Tuberculosis and Solar Architecture (part 2)

As I mentioned earlier in Tuberculosis and Solar Architecture (part 1), I had written a chapter on sun-responsive architecture of the 1920s and 30s, but it needed to be cut from the book during editing for length.  Here's another excerpt.

I argue that the 20th-century solar house, defined by experimental attention to space heating and energy savings, occupies a different historical space than a strain of sun-responsive architecture in the 1920s and 30s which accommodated sunlight for reasons of health and hygiene (heliotherapy).  This genre, which may be known as heliotherapeutic architecture, emerged in concert with the sanatorium movement in late-19th century Europe, prompted by the idea that sunlight and fresh air contributed to a ‘cure’ for tuberculosis. 

Les Frênes (Leysin, Switzerland, 1911) was probably the first large purpose-built heliotherapy clinic to be constructed.  It featured south-facing rooms with terraces and large windows.  (These early sanatoriums are sometimes called the ‘Davos-type’, as that city was another center of activity.)  The director of Les Frênes, Dr. Auguste Rollier, published La Cure de Soleil in 1914 and L’Heliotherapie in 1923.  The latter became a best-selling book and may have influenced architects such as Le Corbusier. 

The sun played a central but underreported role in some canonical works of early modernism.  Tony Garnier’s Une Cité Industrielle (1901-17) project is well-known for its functional planning innovations and its aesthetic of repetitive concrete cubes, but it may also be interpreted as a “solar utopia.” 

Garnier’s plan included a centre d’héliothérapie, a long building consisting primarily of repetitive rooms with balconies and glass walls behind.  It became a strong influence for the sanatorium architecture that followed.  Garnier’s larger vision included houses that were “planned with equal solar access and … spaced to prevent shading of adjacent buildings during the winter months.”  Public buildings were also designed to receive direct sunlight “for sanitation.”

The most compelling early expression of heliotherapy in architecture is the Zonnestraal Tuberculosis Sanatorium by Johannes Duiker and Bernard Bijvoet (Hilversum, The Netherlands, 1925-31).  Zonnestraal, which translates as ‘sunbeam’, rendered the provision of sunlight and fresh air in the architectural language of high modernism, where literal and figurative cleanliness converged.  Duiker spoke of his architectural aspirations in terms of “spiritual economy.”  In Paul Overy’s view, “Light, air and openness could not have been more generously, or more spectacularly provided.”  This was roughly a decade before any architectural interest in solar space heating.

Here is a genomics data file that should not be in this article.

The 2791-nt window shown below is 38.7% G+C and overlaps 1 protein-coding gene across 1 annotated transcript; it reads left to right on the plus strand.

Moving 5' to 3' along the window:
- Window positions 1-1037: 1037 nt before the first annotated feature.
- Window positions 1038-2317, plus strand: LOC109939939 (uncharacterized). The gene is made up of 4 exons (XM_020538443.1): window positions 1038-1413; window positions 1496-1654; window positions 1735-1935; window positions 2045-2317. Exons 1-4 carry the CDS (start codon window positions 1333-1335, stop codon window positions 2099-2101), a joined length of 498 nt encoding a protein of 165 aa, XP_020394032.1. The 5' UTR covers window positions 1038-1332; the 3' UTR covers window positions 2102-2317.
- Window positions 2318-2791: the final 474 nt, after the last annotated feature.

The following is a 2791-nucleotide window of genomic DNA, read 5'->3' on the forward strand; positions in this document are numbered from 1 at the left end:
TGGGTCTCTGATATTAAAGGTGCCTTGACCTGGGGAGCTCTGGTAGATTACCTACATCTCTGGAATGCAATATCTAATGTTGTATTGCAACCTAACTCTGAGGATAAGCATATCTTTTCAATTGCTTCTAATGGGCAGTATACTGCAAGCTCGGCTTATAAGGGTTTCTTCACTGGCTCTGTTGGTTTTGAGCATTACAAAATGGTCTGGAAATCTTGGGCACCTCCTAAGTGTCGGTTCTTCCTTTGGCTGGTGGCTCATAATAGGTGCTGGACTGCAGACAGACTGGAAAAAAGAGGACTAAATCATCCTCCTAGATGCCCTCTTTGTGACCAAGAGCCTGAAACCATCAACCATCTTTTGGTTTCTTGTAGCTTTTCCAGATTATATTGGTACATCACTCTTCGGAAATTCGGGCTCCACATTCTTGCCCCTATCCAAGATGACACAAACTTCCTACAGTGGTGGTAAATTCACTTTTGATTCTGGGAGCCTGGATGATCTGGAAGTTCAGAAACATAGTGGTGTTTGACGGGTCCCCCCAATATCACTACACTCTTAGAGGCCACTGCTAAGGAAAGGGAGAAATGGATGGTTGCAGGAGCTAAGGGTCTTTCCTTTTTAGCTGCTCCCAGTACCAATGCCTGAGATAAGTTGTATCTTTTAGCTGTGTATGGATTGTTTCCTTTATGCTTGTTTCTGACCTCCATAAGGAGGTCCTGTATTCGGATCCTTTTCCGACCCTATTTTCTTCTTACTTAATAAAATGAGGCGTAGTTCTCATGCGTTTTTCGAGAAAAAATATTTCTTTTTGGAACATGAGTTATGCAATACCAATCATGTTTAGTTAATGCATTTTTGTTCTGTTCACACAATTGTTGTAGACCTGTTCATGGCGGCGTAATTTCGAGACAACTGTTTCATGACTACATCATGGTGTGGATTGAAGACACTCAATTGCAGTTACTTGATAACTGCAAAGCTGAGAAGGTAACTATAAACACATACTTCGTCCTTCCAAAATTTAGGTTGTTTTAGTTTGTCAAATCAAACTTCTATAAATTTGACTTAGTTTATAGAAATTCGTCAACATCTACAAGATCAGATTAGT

Zonnestraal Tuberculosis Sanatorium

Zonnestraal Tuberculosis Sanatorium

Attention to heliotherapy prompted some designers towards integration of the architecture and engineering disciplines.  Zonnestraal’s award-winning restoration architect Wessel de Jonge has explained that Duiker and Bijvoet “preferred to coin themselves building engineers rather than designers, as proper knowledge of heating and cooling systems was decisive in designing light, open plan or even semi-open-air buildings for [the] climate.”  The concept of the architect as ‘building engineer’ also became significant theme in the history of the solar house. 

Duiker continued along this path of engineering innovation by using radiant ceiling panels in the Open Air School (Amsterdam, 1927-28), and patenting a hot-air system for the Gooiland Hotel (Hilversum, 1934).  It is striking to note that European architects conducted most of the exploratory work in heliotherapeutic architecture, while the solar house was principally an American phenomenon in its early experimental period.   

The deep sympathies between modern medicine, modern architecture, and the sun are further demonstrated by Alvar Aalto’s tuberculosis sanatorium at Paimio (1929-33).  The line of influence here is quite direct; Aalto had visited Zonnestraal in 1928.  


Of course there are clear differences at every scale of analysis, particularly Paimio’s vertical emphasis and its smaller degree of transparency, both certainly motivated by considerations of the site or climate.  But the broader effort is consistent: to create architectural meaning from a need to provide sunlight, fresh air, and cleanliness for the patients’ recuperation.  The design solution at Paimio may be regarded as even more comprehensive than the Dutch example due to Aalto’s custom-designed furniture and fixtures. 

But again Paimio, like Zonnestraal, did not specifically seek to deliver solar heating or to save energy.

Also on the blog: Alvar Aalto and Solar Geometry

Selected Sources:
Richard Hobday, The Light Revolution: Health Architecture and the Sun, 2006.
Paul Overy, Light, Air and Openness: Modern Architecture Between the Wars, 2007.
Wessel de Jonge, “Zonnestraal: Restoration of a Transitory Architecture: Concept, Planning and Realisation in the Context of its Authenticity,” DOCOMOMO Proceedings, 2003.
Margaretha Ehrström, et. al., eds., “Nomination of Paimio Hospital for Inclusion in the World Heritage List,” 2005.